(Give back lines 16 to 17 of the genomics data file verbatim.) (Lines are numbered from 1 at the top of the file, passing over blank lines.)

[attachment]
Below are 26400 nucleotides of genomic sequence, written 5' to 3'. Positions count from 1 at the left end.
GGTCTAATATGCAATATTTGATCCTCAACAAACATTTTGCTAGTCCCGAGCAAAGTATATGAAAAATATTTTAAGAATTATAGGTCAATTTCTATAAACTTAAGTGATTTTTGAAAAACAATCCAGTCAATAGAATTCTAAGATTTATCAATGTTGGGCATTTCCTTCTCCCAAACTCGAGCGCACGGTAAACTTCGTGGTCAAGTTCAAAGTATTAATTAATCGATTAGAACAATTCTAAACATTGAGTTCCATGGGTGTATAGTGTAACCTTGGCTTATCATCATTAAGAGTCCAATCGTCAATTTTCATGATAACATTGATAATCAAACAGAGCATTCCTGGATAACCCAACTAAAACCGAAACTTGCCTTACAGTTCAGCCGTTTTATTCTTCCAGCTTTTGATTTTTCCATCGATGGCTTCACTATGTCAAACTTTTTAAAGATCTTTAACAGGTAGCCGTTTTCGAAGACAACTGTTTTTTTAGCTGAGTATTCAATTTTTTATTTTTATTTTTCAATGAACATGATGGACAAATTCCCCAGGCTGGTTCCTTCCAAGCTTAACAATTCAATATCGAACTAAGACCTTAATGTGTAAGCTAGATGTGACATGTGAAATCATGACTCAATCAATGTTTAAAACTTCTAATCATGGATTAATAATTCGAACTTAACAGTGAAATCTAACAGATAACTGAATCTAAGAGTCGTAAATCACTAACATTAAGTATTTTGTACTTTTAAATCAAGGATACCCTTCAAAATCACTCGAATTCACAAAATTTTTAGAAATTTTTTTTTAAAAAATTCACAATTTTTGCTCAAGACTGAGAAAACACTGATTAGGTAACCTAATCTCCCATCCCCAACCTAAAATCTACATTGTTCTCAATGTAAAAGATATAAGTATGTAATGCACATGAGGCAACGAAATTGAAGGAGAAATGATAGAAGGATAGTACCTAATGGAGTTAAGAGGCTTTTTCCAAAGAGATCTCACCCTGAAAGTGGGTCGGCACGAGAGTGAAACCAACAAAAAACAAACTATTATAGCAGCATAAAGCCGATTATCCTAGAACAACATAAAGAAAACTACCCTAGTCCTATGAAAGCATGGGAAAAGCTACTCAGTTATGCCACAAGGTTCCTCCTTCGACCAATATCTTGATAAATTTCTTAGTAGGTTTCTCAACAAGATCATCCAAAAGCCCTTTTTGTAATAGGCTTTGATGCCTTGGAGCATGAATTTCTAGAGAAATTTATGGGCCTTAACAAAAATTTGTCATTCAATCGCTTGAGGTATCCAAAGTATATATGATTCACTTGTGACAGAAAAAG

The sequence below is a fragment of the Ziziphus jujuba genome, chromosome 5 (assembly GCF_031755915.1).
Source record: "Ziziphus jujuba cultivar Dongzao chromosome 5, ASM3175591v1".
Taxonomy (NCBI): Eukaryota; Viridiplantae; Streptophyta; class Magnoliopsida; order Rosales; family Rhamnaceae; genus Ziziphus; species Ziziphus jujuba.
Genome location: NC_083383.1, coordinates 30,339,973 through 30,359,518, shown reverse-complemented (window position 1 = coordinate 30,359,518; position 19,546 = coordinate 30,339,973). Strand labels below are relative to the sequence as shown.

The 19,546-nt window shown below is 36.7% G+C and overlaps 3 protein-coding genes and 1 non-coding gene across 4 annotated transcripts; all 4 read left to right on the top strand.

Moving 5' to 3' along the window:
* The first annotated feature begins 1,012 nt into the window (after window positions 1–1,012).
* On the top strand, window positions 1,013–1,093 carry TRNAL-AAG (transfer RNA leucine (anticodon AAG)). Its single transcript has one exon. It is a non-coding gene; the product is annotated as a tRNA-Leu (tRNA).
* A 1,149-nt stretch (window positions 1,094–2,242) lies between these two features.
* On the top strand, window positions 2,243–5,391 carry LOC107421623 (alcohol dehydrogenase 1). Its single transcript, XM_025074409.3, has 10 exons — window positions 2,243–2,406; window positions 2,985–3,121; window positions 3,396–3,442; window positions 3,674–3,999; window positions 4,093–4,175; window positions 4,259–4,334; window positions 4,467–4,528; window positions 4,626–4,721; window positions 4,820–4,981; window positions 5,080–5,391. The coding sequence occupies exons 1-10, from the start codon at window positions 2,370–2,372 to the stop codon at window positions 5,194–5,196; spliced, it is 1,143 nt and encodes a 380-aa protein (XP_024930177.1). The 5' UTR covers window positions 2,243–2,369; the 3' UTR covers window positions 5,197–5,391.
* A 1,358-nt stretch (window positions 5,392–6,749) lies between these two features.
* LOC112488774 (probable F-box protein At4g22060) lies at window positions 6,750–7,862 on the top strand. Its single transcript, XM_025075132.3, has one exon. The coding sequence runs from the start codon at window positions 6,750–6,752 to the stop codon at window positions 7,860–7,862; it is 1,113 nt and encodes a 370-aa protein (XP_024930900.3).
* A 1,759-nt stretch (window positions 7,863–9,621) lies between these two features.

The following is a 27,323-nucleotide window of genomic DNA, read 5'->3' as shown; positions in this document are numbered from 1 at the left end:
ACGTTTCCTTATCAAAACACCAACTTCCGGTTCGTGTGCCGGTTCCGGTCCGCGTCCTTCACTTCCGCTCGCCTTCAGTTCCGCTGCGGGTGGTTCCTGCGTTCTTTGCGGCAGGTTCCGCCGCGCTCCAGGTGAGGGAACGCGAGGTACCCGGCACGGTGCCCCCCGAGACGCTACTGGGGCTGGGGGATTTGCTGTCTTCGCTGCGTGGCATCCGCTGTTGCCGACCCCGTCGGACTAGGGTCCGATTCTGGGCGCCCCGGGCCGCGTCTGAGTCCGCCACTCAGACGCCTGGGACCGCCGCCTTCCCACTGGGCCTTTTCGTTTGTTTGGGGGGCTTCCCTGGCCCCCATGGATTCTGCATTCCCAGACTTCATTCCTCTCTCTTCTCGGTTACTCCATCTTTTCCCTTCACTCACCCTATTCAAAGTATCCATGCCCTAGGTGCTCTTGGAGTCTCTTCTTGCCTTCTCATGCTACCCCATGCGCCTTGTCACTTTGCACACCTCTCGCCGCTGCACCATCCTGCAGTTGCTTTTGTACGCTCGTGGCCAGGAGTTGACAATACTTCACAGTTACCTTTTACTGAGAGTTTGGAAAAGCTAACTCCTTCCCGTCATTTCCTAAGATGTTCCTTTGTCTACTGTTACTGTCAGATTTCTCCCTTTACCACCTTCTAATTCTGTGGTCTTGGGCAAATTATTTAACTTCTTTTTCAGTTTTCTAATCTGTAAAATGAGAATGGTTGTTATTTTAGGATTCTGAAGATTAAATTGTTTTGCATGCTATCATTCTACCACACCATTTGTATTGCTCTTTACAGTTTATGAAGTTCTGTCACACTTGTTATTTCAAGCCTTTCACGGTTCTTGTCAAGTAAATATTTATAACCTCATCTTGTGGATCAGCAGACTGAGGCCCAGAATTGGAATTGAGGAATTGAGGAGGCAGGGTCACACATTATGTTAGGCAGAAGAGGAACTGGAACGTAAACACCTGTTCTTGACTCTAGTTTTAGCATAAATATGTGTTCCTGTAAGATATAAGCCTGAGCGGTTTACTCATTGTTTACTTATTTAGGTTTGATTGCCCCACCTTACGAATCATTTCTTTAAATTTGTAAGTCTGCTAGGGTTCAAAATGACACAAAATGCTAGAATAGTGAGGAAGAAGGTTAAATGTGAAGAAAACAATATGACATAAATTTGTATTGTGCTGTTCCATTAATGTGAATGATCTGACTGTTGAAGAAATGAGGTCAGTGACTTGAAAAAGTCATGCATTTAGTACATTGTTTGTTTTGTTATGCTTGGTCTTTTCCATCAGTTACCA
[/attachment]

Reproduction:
The following is a 27,323-nucleotide window of genomic DNA, read 5'->3' as shown; positions in this document are numbered from 1 at the left end:
ACGTTTCCTTATCAAAACACCAACTTCCGGTTCGTGTGCCGGTTCCGGTCCGCGTCCTTCACTTCCGCTCGCCTTCAGTTCCGCTGCGGGTGGTTCCTGCGTTCTTTGCGGCAGGTTCCGCCGCGCTCCAGGTGAGGGAACGCGAGGTACCCGGCACGGTGCCCCCCGAGACGCTACTGGGGCTGGGGGATTTGCTGTCTTCGCTGCGTGGCATCCGCTGTTGCCGACCCCGTCGGACTAGGGTCCGATTCTGGGCGCCCCGGGCCGCGTCTGAGTCCGCCACTCAGACGCCTGGGACCGCCGCCTTCCCACTGGGCCTTTTCGTTTGTTTGGGGGGCTTCCCTGGCCCCCATGGATTCTGCATTCCCAGACTTCATTCCTCTCTCTTCTCGGTTACTCCATCTTTTCCCTTCACTCACCCTATTCAAAGTATCCATGCCCTAGGTGCTCTTGGAGTCTCTTCTTGCCTTCTCATGCTACCCCATGCGCCTTGTCACTTTGCACACCTCTCGCCGCTGCACCATCCTGCAGTTGCTTTTGTACGCTCGTGGCCAGGAGTTGACAATACTTCACAGTTACCTTTTACTGAGAGTTTGGAAAAGCTAACTCCTTCCCGTCATTTCCTAAGATGTTCCTTTGTCTACTGTTACTGTCAGATTTCTCCCTTTACCACCTTCTAATTCTGTGGTCTTGGGCAAATTATTTAACTTCTTTTTCAGTTTTCTAATCTGTAAAATGAGAATGGTTGTTATTTTAGGATTCTGAAGATTAAATTGTTTTGCATGCTATCATTCTACCACACCATTTGTATTGCTCTTTACAGTTTATGAAGTTCTGTCACACTTGTTATTTCAAGCCTTTCACGGTTCTTGTCAAGTAAATATTTATAACCTCATCTTGTGGATCAGCAGACTGAGGCCCAGAATTGGAATTGAGGAATTGAGGAGGCAGGGTCACACATTATGTTAGGCAGAAGAGGAACTGGAACGTAAACACCTGTTCTTGACTCTAGTTTTAGCATAAATATGTGTTCCTGTAAGATATAAGCCTGAGCGGTTTACTCATTGTTTACTTATTTAGGTTTGATTGCCCCACCTTACGAATCATTTCTTTAAATTTGTAAGTCTGCTAGGGTTCAAAATGACACAAAATGCTAGAATAGTGAGGAAGAAGGTTAAATGTGAAGAAAACAATATGACATAAATTTGTATTGTGCTGTTCCATTAATGTGAATGATCTGACTGTTGAAGAAATGAGGTCAGTGACTTGAAAAAGTCATGCATTTAGTACATTGTTTGTTTTGTTATGCTTGGTCTTTTCCATCAGTTACCA